HOUSTON — Remember Alex Bregman’s Instagram story?
Yes, hard as it is to believe, 36 hours ago the storm hovering over baseball was whether it’s all in good fun when a player posts “lil pregame video work” along with footage of his team going back-to-back-to-back off his forthcoming opponent. (It is, everyone involved eventually decided, especially after the Red Sox’ Nathan Eovaldi, the opponent in question, held the Astros to two runs in six innings in Game 3 of the ALCS.)
Since then we have entertained—and been entertained by: an accusation of cheating; a counter-accusation of cheating; three lead changes plus two ties; three unbelievable outs made from rightfield, only one on a catch; two replay reviews; nine two-out runs; four hit batsmen; 62 balls in play; the presumptive Game 5 starter pitching in the sixth inning of Game 4; the presumptive backup Game 5 starter warming in the ninth inning of Game 4; a home run that had a 96% chance of being an out; an out that had a 79% chance of being a hit; the leakiest pitcher in the series facing the best hitter in the series and prevailing. The whole thing took four hours and 33 minutes, four shy of the record for longest nine-inning postseason game of all time. The Red Sox won 8–6 to take a 3–1 series lead … which is about all any of them can keep straight at this point.
“I blacked out,” said leftfielder Andrew Benintendi.
“I got some gray hairs,” said centerfielder Jackie Bradley Jr.
“I don’t remember what-all happened,” said second baseman Brock Holt. “So much happened.”
(Things were not much smoother over in the National League, where in a 24-hour span the Dodgers and Brewers played a 13-inning game; endured a controversy over whether L.A.’s Manny Machado is playing too hard, as when he kicked Milwaukee’s Jesús Aguilar at first base, or not hard enough, as when he described hustling down the line as “not my cup of tea”; and engaged in debate over whether the Brewers’ new strategy of using their starting pitcher for one batter before pulling him is in the spirit of the game.)
The night before, Metro News had reported that a man with a small camera was ejected from an area near the Red Sox’ dugout during Game 1 of the ALCS. Yahoo! Sports added that the same man, identified as Kyle McLaughlin, had filmed the Indians’ dugout during the ALDS before security removed him there, as well. He had been credentialed by Houston and photographed with team owner Jim Crane.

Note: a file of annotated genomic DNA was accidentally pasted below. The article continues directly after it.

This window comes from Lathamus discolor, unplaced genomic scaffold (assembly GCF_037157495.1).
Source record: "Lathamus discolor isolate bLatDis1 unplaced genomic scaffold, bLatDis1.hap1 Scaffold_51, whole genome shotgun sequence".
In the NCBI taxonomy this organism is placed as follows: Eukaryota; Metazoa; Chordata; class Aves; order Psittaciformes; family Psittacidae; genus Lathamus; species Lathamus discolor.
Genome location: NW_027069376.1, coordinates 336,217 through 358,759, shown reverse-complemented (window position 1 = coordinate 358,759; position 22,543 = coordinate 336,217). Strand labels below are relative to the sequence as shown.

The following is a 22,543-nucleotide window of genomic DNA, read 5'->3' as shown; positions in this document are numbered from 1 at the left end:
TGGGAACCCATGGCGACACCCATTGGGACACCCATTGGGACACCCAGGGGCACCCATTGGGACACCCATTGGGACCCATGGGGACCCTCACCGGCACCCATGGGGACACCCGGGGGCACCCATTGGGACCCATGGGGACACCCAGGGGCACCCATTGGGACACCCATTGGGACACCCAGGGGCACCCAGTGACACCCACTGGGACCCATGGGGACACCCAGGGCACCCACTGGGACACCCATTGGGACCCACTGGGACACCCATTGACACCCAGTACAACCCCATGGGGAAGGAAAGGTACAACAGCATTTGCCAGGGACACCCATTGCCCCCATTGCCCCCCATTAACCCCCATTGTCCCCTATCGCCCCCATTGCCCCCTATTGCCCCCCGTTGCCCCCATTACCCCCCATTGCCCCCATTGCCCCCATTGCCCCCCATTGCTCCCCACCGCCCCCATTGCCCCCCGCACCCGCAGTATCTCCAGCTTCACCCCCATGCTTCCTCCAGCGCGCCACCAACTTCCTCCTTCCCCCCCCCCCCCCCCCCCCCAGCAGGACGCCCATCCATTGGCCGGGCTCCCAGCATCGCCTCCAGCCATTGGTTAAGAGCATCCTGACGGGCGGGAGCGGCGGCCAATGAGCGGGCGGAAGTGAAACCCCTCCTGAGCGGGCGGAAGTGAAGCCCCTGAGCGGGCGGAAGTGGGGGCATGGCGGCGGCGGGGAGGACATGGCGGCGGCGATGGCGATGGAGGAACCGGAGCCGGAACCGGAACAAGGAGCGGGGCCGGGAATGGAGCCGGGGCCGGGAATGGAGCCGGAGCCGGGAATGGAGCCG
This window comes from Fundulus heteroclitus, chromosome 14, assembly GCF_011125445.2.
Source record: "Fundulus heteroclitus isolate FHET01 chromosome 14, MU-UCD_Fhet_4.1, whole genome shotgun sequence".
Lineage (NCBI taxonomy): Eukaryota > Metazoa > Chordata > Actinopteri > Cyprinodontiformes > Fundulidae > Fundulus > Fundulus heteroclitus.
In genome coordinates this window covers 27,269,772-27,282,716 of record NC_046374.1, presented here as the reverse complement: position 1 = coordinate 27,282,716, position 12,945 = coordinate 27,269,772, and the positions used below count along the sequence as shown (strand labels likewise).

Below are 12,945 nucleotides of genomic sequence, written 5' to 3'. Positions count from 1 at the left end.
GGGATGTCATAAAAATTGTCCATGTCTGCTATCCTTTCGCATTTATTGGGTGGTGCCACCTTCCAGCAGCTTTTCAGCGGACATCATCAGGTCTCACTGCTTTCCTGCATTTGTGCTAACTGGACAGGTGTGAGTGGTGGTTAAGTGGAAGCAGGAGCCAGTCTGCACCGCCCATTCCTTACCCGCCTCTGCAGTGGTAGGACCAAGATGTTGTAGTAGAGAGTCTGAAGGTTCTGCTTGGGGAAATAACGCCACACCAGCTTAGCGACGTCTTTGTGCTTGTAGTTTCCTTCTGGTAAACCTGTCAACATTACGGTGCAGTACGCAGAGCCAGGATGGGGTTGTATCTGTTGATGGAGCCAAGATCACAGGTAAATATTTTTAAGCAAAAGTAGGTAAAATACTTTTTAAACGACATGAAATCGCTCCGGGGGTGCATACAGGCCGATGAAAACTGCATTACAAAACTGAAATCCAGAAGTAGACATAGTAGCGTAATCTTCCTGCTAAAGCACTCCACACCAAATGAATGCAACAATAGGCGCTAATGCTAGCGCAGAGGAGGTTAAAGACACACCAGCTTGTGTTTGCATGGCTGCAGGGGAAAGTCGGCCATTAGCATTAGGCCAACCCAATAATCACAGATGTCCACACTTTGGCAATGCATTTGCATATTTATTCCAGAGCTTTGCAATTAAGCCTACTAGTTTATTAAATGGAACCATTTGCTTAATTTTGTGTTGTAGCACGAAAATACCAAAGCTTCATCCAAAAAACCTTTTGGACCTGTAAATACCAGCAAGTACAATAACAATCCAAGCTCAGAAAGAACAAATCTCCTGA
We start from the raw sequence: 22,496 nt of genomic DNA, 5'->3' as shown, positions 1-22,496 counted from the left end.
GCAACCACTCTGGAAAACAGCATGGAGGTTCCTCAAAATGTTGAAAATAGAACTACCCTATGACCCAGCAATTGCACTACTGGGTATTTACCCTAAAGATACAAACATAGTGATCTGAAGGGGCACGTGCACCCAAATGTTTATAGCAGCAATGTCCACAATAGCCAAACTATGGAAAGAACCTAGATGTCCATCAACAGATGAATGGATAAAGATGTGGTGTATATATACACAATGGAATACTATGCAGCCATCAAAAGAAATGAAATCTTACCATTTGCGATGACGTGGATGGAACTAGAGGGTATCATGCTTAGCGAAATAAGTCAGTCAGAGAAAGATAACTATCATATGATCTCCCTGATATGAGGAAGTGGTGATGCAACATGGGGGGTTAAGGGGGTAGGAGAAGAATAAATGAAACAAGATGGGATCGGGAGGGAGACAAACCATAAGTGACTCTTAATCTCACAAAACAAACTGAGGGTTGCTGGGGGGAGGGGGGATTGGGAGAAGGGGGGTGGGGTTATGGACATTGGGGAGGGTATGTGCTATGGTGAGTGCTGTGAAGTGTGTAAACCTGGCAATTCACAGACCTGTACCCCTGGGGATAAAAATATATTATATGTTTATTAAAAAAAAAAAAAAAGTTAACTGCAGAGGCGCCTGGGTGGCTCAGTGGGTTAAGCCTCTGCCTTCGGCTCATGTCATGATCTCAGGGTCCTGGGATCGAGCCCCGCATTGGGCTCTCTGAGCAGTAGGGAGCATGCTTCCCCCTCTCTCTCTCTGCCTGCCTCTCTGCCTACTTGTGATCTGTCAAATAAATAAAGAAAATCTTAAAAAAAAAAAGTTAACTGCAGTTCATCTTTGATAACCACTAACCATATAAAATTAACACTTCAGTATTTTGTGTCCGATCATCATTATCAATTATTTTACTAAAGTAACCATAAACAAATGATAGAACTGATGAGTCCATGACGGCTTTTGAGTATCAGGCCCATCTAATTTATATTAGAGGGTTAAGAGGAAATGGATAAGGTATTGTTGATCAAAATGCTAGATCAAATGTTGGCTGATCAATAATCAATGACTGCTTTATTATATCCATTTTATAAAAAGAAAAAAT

The Astros insisted that no, actually, they had only been spying on the Red Sox to confirm that the Red Sox were not spying on them. (If that argument sounds familiar, it might be because former Cardinals scouting director Chris Correa insisted after he was caught hacking into Houston databases that he was just making sure the Astros hadn’t stolen anything from St. Louis.)
“I don’t like the implication that the Red Sox were doing something illegal,” said Boston GM Dave Dombrowski.
The league hastily investigated and reported that they “consider the matter closed.”
No one at Minute Maid Park seemed to agree, but eventually they all decided to play Game 4 anyway. It took nine batters before something went sideways there. In the bottom of the first, with a man on and a 2–0 deficit, hobbled Astros DH José Altuve lined a ball into the rightfield stands—almost. Rightfielder Mookie Betts leaped to make the catch and came into contact with a fan’s hand. Umpire Joe West ruled spectator interference and called Altuve out.
The game only seemed to become crazier from there. The only break we got was the minute it seemed to take 65-year-old West to shuffle from his position down the rightfield line over to the third-base dugout, where the replay kit resides. No half-inning elapsed without a man reaching base. The 5’ 6” leftfielder Tony Kemp wrapped a pop fly around the rightfield pole to break a tie in the third. Betts uncorked an astonishing throw in the eighth to turn an easy Kemp double into an out; Astros rightfielder Josh Reddick made a diving catch an inning later to save three runs. The Red Sox used one option for Game 5 starter, Eduardo Rodríguez, for one out, and had plans to go to the other one, David Price, if closer Craig Kimbrel could not convert the first six-out save of his career.
He nearly could not. With the bases loaded and two outs in the ninth, Kimbrel stared in at third baseman Alex Bregman and his .580 series on-base percentage. Kimbrel had hit him an inning earlier. Bregman lined the first pitch he saw into leftfield, where Benintendi decided to dive. The game will be over one way or another, he thought as his feet left the ground. He was grinning before the ball even settled into his glove.
“It’s probably the most excited I’ve ever been after making a catch,” said Benintendi. Holt gave him a kiss on the cheek. Kimbrel speculated with reporters about adding the leftfielder to his Christmas shopping list. Red Sox radio man Joe Castiglione fell out of his chair while making the call.
And then reality set in: There would be another game in 19 hours.